The question of what is a good model for sequential data from an unknown source is relevant to data compression, inductive inference, and prediction. Lempel-Ziv based models (1976) asymptotically converge (in performance) to a wide class of models and this gives them a claim to be a good model to use on an unknown source; however, the convergence is slow and can require a large amount of data. The approximate-repeats model converges more rapidly on DNA and other difficult data and can be used to find better explanations of the data:

See: L.Allison, T.Edgoose & T. I. Dix. Compression of strings with approximate repeats. Intell. Sys. in Mol. Biol, pp.8-16, 1998.

There are many measures for the similarity of two sequences: longest common subsequence (LCS), edit-distance, time-warps, etc.. These measures generally assume that each sequence (series) is random, except possibly for a bias in the distribution of observations, i.e. each observation is assumed to be independent of the others. It has been shown how to incorporate a wide class of "models" of sequences into similarity measures:

D. R. Powell, L. Allison, T. I. Dix, D. L. Dowe. Alignment of low information sequences. Aust. Comp. Sci. Theory Symp. '98, pp.215-230, Springer Verlag, 1998.
L.Allison, D. Powell & T. I. Dix. Compression and Approximate Matching. Computer Jrnl. 42(1), pp.1-10, 1999.
D. R. Powell, L. Allison & T. I. Dix. Modelling alignment for non-random sequences. 17th ACS Australian Joint Conf. on AI (AI2004), Springer-Verlag, LNCS/LNAI 3339, pp.203-214, 2004.

Decision Trees and Graphs

expert system,
rule extraction,
simple v. complex,
supervised learning,

A decision tree represents a certain type of decision-function, based on tests on the attributes (properties, variables, ...) of a thing (case, item, observation, ...). The tree structure can be drawn and examined, and it represents a kind of explanation of the data. Decision trees are used in expert systems to "learn" how a human expert does what she or he does well, given a training set of examples.

There is a very large number of possible decision trees for a given data set, and MML can be used to choose a best one, balancing the size or complexity of the tree against the accuracy of its predictions and thus avoiding the well-known problem of over-fitting (i.e. fitting the noise in the data). Wallace and Patrick showed how to improve on previous attempts to judge this trade-off.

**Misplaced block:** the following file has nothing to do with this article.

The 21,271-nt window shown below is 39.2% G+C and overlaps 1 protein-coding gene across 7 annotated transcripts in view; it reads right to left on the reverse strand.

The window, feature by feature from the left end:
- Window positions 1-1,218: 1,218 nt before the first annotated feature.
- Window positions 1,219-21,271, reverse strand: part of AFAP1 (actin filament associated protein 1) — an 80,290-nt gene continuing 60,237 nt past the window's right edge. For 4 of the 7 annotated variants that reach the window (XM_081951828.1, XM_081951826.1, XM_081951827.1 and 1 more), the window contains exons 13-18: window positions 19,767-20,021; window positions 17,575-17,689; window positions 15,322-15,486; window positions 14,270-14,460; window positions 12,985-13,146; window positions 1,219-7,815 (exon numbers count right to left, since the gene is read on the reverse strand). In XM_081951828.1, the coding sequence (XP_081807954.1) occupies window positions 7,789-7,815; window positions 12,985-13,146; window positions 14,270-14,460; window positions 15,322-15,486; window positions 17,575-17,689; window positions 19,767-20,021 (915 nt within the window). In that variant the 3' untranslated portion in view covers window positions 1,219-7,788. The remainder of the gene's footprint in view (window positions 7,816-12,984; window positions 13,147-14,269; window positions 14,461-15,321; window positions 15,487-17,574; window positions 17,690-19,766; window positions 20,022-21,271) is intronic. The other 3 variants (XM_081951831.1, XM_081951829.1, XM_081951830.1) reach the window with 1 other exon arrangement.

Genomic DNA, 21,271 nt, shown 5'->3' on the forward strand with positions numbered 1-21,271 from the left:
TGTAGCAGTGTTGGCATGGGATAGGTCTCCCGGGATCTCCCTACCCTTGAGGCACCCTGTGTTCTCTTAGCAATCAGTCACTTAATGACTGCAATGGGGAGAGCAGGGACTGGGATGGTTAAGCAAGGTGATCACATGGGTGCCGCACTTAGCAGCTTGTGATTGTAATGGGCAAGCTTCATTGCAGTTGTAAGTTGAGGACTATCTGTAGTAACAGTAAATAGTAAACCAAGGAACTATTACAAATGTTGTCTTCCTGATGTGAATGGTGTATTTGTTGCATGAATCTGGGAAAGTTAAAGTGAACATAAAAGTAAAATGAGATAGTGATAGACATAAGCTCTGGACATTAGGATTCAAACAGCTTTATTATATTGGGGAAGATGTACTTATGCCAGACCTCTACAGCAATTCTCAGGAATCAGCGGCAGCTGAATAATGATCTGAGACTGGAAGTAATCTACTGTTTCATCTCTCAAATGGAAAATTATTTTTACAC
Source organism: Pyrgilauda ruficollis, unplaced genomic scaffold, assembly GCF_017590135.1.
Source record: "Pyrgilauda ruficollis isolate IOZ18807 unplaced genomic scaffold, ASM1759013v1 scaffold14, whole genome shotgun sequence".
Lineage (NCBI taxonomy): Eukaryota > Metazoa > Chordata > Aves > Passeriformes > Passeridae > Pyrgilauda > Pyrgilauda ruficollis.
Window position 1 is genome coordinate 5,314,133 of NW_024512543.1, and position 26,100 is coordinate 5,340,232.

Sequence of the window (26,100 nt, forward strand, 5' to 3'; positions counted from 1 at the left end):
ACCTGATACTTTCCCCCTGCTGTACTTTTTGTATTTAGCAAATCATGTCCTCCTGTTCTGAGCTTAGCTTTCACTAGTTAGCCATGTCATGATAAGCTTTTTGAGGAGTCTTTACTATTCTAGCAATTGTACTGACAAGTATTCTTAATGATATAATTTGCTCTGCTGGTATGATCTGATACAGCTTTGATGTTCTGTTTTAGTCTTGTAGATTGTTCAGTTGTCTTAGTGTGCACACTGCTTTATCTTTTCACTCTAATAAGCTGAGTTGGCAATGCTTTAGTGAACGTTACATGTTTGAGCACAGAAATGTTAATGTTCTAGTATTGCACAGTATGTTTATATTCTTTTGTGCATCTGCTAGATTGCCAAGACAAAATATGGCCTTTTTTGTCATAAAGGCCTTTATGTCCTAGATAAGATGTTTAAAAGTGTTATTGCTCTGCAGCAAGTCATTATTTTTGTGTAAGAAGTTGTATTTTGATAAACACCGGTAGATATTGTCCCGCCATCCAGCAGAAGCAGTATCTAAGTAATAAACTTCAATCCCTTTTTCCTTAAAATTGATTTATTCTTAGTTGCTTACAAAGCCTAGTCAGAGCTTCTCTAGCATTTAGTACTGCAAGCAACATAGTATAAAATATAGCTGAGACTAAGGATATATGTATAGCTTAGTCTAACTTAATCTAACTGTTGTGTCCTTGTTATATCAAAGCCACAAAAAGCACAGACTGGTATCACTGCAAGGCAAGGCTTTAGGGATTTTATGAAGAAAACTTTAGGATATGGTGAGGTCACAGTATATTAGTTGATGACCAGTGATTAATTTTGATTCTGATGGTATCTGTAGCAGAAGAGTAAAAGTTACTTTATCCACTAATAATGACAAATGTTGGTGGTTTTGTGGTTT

See: C. S. Wallace & J. D. Patrick. Coding decision trees. Machine Learning, 11, pp.7-22, 1993.

Decision Graphs are generalisations of decision trees. They model the same class of decision functions, but can express disjunctive conditions ("or") much more economically. This often means that a better inference can be made given less data, and that the resulting graph is easier to visualise than the corresponding tree.

See: J. Oliver. Decision graphs - an extension of decision trees. 4th Int. Conf on Artificial Intelligence, pp.343-359, 1993.

NB. A decision tree (graph) is more correctly known as a classification tree (graph) and the problem addressed is then called supervised classification.

Causal Models, Bayesian Networks

cause & effect,
why is it so?

Causal models (Bayesian networks) are used by medical, biological and social scientists to explain a large variety of phenomena, e.g. does smoking cause lung cancer, or does increased public spending on education lead to a long-term increase in national wealth?